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Market still failing to price in impact of Government spending cuts, says Ignis’ David Clark

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The market is still failing to fully price in the forthcoming impact of swinging public sector spending cuts on unemployment and consumer spending, according to David Clark, manager of the Ignis Smaller Companies fund.

 

Clark says that, while the market has priced in some degree of public sector retrenchment, it has failed to acknowledge both the extent of the cuts and their psychological impact on consumers, even those still employed, which will have a deleterious impact on consumer spending and retail sales.

“It is wrong to think the market has priced in the full consequence of the job cuts because they haven’t been entirely felt yet, and they won’t be for months,” he says. “Add in the fear of unemployment – which in some ways is almost as damaging as actual unemployment – and it is hard to feel anything other than very nervous about consumer spending and retail sales. Companies exposed to these pressures are very vulnerable but share prices – from M&S all the way down – are not fully reflecting the severity of the problems.”

An additional pressure, Clark says, is the rising costs retail companies increasingly have to bear. “Retail input costs are rising – look at the price of cotton – and companies are finding that their overseas factories, which once had very low labour costs, are now not that cheap. Indeed, we’re starting to see more companies repatriating their manufacturing bases.”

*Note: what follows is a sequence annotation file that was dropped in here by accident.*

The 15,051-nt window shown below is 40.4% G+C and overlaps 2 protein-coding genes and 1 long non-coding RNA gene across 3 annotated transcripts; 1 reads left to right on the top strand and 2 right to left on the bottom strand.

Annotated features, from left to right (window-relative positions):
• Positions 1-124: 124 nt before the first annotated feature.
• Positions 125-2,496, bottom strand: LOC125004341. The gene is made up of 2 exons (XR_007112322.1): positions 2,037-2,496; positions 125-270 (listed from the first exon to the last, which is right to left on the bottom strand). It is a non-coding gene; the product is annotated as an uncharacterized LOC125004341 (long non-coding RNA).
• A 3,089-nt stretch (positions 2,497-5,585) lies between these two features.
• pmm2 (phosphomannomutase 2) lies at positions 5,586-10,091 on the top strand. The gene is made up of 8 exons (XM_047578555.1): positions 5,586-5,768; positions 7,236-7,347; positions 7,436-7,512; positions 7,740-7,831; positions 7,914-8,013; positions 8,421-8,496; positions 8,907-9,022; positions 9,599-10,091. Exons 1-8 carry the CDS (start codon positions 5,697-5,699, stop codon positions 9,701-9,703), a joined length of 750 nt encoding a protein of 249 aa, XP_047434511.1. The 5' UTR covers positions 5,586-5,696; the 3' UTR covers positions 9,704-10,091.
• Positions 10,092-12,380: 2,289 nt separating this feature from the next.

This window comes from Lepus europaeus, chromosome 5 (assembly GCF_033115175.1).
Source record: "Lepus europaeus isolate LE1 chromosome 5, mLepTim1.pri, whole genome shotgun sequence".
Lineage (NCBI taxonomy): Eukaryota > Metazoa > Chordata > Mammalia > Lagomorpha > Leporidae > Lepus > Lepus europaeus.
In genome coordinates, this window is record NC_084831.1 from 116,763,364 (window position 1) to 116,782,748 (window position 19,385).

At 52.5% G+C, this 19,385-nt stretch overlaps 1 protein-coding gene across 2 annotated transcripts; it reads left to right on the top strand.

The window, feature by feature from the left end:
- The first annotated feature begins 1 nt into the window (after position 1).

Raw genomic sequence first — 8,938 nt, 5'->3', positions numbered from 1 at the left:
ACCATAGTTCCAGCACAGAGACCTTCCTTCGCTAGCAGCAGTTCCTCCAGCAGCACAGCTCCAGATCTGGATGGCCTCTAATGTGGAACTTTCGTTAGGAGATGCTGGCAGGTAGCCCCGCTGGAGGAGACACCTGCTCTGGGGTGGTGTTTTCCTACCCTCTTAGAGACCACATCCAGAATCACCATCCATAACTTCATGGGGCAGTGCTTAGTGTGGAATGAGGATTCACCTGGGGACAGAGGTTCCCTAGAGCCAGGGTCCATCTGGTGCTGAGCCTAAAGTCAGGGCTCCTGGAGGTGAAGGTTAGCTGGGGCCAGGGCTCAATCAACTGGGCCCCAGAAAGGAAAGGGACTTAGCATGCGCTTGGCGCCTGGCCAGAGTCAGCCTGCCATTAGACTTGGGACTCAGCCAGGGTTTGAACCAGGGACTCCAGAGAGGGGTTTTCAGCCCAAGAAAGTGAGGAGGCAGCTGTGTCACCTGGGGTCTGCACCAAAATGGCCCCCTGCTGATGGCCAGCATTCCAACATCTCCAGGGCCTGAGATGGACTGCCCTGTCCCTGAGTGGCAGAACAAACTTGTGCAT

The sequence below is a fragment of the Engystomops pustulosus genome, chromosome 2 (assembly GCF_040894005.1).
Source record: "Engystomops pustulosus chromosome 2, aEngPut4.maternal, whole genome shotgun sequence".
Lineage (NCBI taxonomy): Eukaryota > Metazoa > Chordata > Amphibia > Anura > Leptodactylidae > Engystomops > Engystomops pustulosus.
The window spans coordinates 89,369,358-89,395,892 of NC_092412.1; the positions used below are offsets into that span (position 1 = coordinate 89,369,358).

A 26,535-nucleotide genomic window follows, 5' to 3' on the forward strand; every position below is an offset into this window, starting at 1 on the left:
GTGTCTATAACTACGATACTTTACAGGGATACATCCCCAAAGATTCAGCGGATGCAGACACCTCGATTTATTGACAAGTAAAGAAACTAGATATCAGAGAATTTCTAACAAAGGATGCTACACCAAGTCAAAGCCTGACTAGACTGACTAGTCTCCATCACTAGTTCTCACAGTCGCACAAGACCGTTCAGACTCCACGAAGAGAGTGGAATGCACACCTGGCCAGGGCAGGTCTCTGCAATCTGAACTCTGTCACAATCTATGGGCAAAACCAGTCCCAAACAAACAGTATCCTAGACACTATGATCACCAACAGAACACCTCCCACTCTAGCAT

Although he believes the biggest impact of spending and job cuts in the public sector will be felt by larger companies – “from the Mid 250 upwards” – Clark says small caps will, at some point, be hit. Accordingly, he is limiting his portfolio’s exposure to consumer stocks in niche areas, such as internet fashion retailer ASOS.

“ASOS enjoys strong overseas demand, it’s cheaper than the high street and its customer base is quite young – it’s a stock we really like,” he says. “We are also fond of Ted Baker, which has been performing well and making steady returns. Because it operates worldwide, it has a cushion against the plight currently facing British consumers, and we will continue to hold it.”

Other stocks favoured by Clark, whose portfolio retains a strong growth bias, include aerospace manufacturer Senior Plc, an international group that provides components for Boeing and Airbus. “Senior has featured in our portfolio for a long time and has become a top 10 holding purely through organic growth. It has lots of cash on its balance sheet and is likely to be making acquisitions in the future.”    

Rising M&A activity will be supportive of the market this year, says Clark, who points out that a very large percentage of all M&A in the last 10 years has involved small and mid cap companies. He believes UK small caps remain well placed to continue to outperform their larger counterparts both in the shorter term and on an 18-month-plus view.

“We see no reason why 2011 won’t be a good year for small caps once fundamentals reassert themselves, which we think they will soon,” he says. “Small caps are facing very few regulatory headwinds and valuations are pretty cheap – below their long-term average. Small caps look well placed to outperform large caps – and probably mid caps – not only this year but also in 2012, which looks very promising as things stand.”

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